chef tested hard to find and unusual products


Text by Ellen Walsh, Photos by Lisa Danko

Just East of the Cascades in the state of Washington lies the Yakima Valley, an agricultural mecca for much of the fruit and vegetables that reach retail market shelves in this country. It's not on the coast, like Seattle is it lies in the high desert region of the state, boasting over 1.6 million acres in production on over 3600 farms, and approximately $2 billion in capital investment. Much of this bountiful harvest goes to market as fresh produce. However, Yakima County boasts state of the art controlled atmosphere warehousing, only second in size to Chicago.

Yakima Valley farms support a significant food processing industry, making economic development organizations such as TRIDEC necessary to the big picture. Working relentlessly on moving businesses to the state of Washington and the lower valley, they encourage new companies with tax incentives, incubator programs, and a ready to go labor pool. Currently, 70 plants employ up to 6,000 workers.

It is an area exactly halfway between the North Pole and the Equator, so equal amounts of sunshine and darkness serve as the most important natural ingredient for the fruit and vegetable crops that dot the scenic landscape. Living in the high desert brings its own issues to the table, however, with water rights being the single most important issue to existing farmers and potential newcomers to the region.

Driving through the countryside was like being on a vacation. Beautiful mountains surround the high desert. Pasco, 400 feet above sea level, surrounds the Columbia River. Native Americans to the area believed that horses here went to heaven. It holds a special charm all its own, making it a real discovery for those looking for new nooks and crannies in these vast United States.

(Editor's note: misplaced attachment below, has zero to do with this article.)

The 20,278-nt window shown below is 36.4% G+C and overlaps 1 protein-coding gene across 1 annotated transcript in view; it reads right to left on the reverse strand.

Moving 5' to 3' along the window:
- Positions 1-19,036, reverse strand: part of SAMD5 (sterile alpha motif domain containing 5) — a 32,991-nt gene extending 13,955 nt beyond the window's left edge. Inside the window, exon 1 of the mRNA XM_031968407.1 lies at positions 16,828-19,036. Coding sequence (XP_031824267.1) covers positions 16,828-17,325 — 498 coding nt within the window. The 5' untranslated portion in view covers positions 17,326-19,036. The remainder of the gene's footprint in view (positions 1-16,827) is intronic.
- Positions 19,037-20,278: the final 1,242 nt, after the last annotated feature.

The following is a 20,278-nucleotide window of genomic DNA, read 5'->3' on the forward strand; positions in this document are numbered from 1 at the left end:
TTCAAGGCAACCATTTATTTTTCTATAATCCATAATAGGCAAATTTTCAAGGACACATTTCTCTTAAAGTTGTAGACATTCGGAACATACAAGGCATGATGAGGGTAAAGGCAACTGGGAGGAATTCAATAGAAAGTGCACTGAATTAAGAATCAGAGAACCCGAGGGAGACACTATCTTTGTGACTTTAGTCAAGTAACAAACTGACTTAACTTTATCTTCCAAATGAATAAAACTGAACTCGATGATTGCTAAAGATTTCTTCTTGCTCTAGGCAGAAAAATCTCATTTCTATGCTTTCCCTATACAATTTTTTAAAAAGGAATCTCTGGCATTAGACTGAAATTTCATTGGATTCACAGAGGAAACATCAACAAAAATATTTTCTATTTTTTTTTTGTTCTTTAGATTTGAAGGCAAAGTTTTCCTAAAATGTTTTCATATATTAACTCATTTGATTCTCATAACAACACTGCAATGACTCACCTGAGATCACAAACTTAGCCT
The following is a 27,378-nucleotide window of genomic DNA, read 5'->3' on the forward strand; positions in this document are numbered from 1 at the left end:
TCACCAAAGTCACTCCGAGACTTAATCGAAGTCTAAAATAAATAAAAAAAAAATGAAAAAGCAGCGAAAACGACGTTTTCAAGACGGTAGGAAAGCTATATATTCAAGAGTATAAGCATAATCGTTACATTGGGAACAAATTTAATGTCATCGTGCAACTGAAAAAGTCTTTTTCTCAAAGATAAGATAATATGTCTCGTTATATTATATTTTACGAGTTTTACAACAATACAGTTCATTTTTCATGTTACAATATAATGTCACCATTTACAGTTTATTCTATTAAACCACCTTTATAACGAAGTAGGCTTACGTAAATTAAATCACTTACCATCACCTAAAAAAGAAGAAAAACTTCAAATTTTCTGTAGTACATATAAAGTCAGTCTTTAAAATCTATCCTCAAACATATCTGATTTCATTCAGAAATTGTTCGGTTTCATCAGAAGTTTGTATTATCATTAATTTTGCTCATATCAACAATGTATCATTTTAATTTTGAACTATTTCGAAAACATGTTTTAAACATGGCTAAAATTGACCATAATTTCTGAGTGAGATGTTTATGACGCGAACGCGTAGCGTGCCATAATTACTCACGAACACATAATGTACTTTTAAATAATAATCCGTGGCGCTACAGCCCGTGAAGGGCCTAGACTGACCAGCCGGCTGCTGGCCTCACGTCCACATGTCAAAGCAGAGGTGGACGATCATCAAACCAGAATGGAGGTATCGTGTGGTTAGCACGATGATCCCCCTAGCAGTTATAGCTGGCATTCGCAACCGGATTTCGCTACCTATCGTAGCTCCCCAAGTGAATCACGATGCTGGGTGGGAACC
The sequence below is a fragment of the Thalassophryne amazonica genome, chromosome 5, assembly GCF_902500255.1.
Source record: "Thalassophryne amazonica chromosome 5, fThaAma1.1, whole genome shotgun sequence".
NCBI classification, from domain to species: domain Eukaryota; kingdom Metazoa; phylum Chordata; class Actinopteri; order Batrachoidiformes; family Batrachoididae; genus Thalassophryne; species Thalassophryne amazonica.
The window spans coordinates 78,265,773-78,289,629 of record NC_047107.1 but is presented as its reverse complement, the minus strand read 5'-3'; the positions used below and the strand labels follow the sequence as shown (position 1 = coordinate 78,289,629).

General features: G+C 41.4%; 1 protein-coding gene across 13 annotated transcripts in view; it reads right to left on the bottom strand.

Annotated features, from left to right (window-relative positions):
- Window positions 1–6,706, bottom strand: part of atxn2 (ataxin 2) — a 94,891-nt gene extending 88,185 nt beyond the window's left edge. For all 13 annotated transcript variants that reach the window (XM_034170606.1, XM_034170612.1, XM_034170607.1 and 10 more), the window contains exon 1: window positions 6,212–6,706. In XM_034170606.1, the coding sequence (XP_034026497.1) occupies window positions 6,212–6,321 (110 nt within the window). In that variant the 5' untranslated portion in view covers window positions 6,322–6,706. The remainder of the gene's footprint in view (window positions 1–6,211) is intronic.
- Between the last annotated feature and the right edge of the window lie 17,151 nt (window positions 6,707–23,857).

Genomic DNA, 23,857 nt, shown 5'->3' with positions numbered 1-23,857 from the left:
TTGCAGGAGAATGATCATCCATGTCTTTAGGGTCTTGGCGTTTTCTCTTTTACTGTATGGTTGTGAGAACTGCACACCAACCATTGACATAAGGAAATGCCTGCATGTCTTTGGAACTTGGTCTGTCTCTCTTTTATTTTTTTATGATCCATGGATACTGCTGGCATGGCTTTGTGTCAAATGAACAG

Holtzinger Fruit
At state of the art processing plant Holtzinger Fruit, we watched fuji and granny smith apples move throughout the plant by acres of moving "rivers", insuring minimal handling and bruising by packers. Coupled with state of the art computer technology for spotting bruises and other fruit defect, we soon got over the notion we were in some remote area of Washington far away from civilization.

Click on Images for Captions

With bins holding over 850 lbs. each, over 120,000 bins get filled and processed in a season. Employees pack and sort to custom specifications for Costco, Albertsons, Safeway, and other major chains throughout the United States. The rejects are used for juice, dried apples, pies, sauces, etc.

Classic Breads
Classic Breads, a successful organic bread manufacturing plant, owes its success to Central Washington's Incubator program. This pro business plan located in a small manufacturing area in Prosser, consisting of about six buildings, systematically brings in small businesses that ordinarily could not make it if they were forced to pay all typical and normal business overhead, i.e., rent, electricity, water, etc. The program allows them to come in at a substantially reduced rate, and stay until their overhead can handle normal expenses. They are then asked to move out, and make room for a new, fledgling business. The company then ships its 2 lb., soft crust, honey based bread ships to grocery stores all over the country, but the all organic ingredient based bread company is not without its fans, and will ship to small, private co-ops who know how to reach them. Focusing on local products, they do buy their wheat from Montana because the area is only able to produce a soft white wheat, when you need a real hard wheat for bread processing. Business owner Cathleen Williams has 10,000 acres of soft white wheat, which is exported to Asia. They are part of the state's $815 million soft wheat crop, of which over 90% is exported to Asia.